The monsoon, which lasts from June to September, causes widespread death and destruction across South Asia each year
An animal carcass floats in floodwaters in Kainakary village in the district of Alappuzha, Kerala, India, on Thursday, Aug. 23, 2018.
NEW DELHI: More than 1,200 people have been killed across South Asia in monsoon storms so far this year, according to figures collected by AFP as India counts the rising toll from floods that have devastated southern Kerala state.
The monsoon, which lasts from June to September, causes widespread death and destruction across South Asia each year, with the tourist hotspot of Kerala suffering its worst floods in nearly 100 years.
Kerala has reported 445 deaths with more bodies discovered each day as a massive cleanup gets underway. The floods forced more than a million people to seek shelter in temporary relief camps and 15 others were reported missing up to Monday.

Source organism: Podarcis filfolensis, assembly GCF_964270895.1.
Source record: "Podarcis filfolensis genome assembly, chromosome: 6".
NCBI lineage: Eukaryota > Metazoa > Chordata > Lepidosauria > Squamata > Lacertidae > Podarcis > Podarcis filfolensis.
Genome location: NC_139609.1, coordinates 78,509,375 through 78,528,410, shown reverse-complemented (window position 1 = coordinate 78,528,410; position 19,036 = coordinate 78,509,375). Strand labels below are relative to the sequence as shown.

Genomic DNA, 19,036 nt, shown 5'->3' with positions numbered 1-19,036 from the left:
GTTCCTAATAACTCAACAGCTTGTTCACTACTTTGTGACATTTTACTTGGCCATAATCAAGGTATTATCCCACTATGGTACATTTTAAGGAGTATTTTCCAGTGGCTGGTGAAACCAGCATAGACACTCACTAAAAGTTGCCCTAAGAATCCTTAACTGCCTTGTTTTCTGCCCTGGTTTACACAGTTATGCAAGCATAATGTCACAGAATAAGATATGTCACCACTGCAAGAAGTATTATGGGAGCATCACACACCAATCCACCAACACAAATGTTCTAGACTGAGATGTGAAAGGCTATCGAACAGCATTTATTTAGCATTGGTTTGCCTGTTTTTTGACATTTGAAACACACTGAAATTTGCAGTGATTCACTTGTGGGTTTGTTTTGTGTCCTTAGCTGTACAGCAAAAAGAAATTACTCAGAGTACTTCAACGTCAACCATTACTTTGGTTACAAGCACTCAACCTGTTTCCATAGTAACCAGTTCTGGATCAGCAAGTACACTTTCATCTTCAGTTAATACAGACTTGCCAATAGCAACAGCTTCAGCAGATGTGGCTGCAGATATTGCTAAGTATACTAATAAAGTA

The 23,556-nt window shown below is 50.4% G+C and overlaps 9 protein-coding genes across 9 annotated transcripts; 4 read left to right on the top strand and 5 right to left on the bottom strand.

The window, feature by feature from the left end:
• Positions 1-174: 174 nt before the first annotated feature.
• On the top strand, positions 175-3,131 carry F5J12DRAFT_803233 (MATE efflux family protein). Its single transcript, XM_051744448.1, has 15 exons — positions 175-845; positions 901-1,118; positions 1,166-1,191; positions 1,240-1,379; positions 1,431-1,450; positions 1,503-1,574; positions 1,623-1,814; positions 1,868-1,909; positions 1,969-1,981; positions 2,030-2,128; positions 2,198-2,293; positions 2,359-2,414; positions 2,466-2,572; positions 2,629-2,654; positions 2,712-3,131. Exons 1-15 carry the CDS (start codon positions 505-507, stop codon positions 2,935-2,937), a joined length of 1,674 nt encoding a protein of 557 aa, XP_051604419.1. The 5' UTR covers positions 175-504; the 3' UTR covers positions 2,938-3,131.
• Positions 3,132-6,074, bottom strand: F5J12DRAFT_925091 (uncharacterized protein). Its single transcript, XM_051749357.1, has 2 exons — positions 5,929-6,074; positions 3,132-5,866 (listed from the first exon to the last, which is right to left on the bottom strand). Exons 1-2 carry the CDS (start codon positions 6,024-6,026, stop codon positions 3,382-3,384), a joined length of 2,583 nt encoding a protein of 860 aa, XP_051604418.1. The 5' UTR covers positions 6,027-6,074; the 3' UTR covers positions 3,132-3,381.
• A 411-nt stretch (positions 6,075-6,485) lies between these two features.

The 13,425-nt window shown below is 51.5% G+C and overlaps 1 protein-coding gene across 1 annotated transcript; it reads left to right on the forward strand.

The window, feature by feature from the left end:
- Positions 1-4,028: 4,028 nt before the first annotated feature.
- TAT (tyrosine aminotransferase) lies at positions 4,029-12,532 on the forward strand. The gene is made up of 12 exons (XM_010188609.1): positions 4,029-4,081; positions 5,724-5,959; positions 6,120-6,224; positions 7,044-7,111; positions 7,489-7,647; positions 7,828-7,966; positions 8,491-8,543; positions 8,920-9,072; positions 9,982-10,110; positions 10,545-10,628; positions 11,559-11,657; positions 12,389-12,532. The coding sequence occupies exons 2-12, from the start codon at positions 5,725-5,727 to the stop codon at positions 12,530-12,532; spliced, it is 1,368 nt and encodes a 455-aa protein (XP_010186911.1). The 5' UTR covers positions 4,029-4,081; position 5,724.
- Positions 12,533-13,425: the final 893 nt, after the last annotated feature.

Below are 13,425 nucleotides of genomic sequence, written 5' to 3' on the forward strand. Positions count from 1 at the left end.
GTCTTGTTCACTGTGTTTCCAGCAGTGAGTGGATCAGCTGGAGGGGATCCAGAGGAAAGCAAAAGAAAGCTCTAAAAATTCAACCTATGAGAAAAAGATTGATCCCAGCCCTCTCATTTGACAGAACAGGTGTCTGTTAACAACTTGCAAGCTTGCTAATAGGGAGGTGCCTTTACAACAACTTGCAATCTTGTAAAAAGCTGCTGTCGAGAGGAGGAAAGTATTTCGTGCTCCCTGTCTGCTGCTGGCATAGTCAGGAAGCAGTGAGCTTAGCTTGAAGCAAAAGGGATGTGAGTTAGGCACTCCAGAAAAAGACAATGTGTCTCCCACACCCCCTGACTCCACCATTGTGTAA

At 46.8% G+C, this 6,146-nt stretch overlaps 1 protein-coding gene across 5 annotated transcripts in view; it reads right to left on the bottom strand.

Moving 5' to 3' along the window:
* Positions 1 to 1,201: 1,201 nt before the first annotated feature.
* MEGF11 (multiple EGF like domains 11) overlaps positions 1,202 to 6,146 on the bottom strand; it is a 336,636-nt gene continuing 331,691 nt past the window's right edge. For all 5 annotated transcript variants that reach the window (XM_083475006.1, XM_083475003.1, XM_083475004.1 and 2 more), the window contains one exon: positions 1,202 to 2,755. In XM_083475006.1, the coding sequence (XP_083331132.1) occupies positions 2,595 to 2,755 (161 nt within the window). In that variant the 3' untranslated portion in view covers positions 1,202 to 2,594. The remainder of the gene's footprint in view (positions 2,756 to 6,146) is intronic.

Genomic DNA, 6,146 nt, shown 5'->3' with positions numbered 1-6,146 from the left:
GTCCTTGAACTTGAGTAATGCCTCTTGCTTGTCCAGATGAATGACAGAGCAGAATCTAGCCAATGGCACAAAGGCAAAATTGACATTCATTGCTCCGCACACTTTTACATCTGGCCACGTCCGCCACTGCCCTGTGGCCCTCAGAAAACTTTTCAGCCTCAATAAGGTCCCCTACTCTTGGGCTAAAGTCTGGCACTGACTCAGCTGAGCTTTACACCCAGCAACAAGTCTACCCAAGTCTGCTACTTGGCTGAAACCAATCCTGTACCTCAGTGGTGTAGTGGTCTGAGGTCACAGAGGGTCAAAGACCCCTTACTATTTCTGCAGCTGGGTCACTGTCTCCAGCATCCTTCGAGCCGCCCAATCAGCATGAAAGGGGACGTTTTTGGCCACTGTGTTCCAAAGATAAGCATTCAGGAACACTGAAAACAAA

Kerala accounted for nearly half of the more than 1,000 deaths reported across India, with over 160 killed in neighbouring Karnataka state, more than 200 fatalities in Uttar Pradesh state, and 195 in West Bengal, according to official figures.
The monsoon also battered Nepal, with 87 people killed since June, according to the home ministry, including a woman and eight children swept away by a landslide in a remote village.
But in Sri Lanka, where authorities organised the early evacuation of 750,000 people in threatened areas this year, the death toll from monsoon floods fell to 24 from 224 killed in May and June last year, official figures showed.
In Bangladesh, floods and landslides killed at least 29 people, according to official figures.
In the deadliest monsoon-induced disaster in recent years in South Asia, flooding and landslides killed around 5,800 people in India's northern Uttarakhand state in June 2013.